As the reconstituted Soul Messengers grew in popularity, the Tel Aviv office of CBS Records’ offered a contract to the band. Soul Messages From Dimona features songs from four different groups: the Soul Messengers; the Spirit of Israel, a gospel-themed ensemble featuring the wives and sisters of some of the Messengers; the Tonistics, a ­kiddie-soul group featuring some of the band members’ children; and Sons of the Kingdom, a vocal harmony group that joined the retinue later. The Spirit of Israel’s “Daniel,” released in 1975, is a sonorous praise song that, complete with subtle psych guitar and reggae rhythms, recalls the best parts of Jesus Christ Superstar and Godspell. The Tonistics’ “Dimona (Spiritual Capital of the World)” is less experimental R&B, but the exuberance is plain on the vocals, which claim their home city as a place “where peace and happiness is for every boy and girl.”

The Sons of the Kingdom’s “Hey There” is a mellow number featuring gentle acoustic guitar strums, choral oohs, and lazy horns. It wouldn’t sound out of place between Bobby Womack and Bill Withers in a classic-soul DJ set, which is to say that there’s nothing about it to suggest that it was recorded a world away. In the same sense, their “Modernization” is a very smooth, socially aware soul track that opens with traffic sound effects (typical of many songs about inner-city pressure of the time), though its preachy anti-science message is unique to Dimona doctrine.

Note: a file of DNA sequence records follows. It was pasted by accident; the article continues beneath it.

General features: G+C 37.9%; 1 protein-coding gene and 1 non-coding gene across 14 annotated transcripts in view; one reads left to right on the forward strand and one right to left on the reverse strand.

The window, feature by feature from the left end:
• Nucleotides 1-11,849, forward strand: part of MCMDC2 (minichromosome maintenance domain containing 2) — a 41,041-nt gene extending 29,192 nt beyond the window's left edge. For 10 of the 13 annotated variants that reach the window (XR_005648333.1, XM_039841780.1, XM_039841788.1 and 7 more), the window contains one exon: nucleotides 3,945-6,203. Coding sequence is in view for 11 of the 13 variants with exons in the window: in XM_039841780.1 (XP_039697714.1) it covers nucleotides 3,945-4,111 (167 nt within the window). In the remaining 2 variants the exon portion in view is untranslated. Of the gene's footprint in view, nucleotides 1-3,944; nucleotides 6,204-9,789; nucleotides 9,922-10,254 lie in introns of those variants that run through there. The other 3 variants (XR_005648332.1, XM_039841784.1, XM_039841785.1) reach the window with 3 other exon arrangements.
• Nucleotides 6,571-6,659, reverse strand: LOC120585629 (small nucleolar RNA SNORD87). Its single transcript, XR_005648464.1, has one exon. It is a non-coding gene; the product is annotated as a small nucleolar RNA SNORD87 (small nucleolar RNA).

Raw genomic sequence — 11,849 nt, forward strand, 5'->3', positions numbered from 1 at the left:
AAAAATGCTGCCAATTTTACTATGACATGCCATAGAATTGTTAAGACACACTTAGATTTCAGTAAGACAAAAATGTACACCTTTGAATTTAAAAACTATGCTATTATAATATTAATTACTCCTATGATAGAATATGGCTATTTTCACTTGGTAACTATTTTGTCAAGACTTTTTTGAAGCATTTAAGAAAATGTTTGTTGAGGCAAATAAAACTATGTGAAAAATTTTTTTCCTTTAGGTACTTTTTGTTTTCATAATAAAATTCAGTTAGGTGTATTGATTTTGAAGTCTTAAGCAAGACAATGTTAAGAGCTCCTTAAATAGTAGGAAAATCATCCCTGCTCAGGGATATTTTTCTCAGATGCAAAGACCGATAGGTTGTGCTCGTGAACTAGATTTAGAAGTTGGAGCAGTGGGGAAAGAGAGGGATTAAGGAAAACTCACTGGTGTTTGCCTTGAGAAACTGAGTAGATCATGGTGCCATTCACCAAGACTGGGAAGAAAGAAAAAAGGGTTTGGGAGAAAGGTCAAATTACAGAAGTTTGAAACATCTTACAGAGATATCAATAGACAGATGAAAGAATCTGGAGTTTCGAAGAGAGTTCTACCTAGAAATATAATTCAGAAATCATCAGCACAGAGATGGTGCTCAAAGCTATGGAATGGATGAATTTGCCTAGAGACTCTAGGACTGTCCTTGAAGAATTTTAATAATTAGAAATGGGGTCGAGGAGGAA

The groups stopped recording in 1978, but the Dimona story continues. Black Hebrews live there today, though they weren’t granted full legal residency until 2003. Yehudah is now Thomas Whitfield again, a born-again Christian living on the South Side of Chicago, but Hezekiah still lives in Dimona, along with Ben Ammi, and is active in the Black Hebrew community there. And the music endures: On the best track of the collection, “Go to Proclaim,” the Soul Messengers channel Willie Mitchell’s brassy Southern soul for a contemplative, spiritual that can stand alongside Al Green’s gospel work. Sung entirely in Hebrew, it’s a stirring merger of the secular and sacred. We’re in a time when the likes of Christopher Hitchens and Richard Dawkins get to steer the dialogue about religion, but the Soul Messengers’ message feels like the one that’s going to last.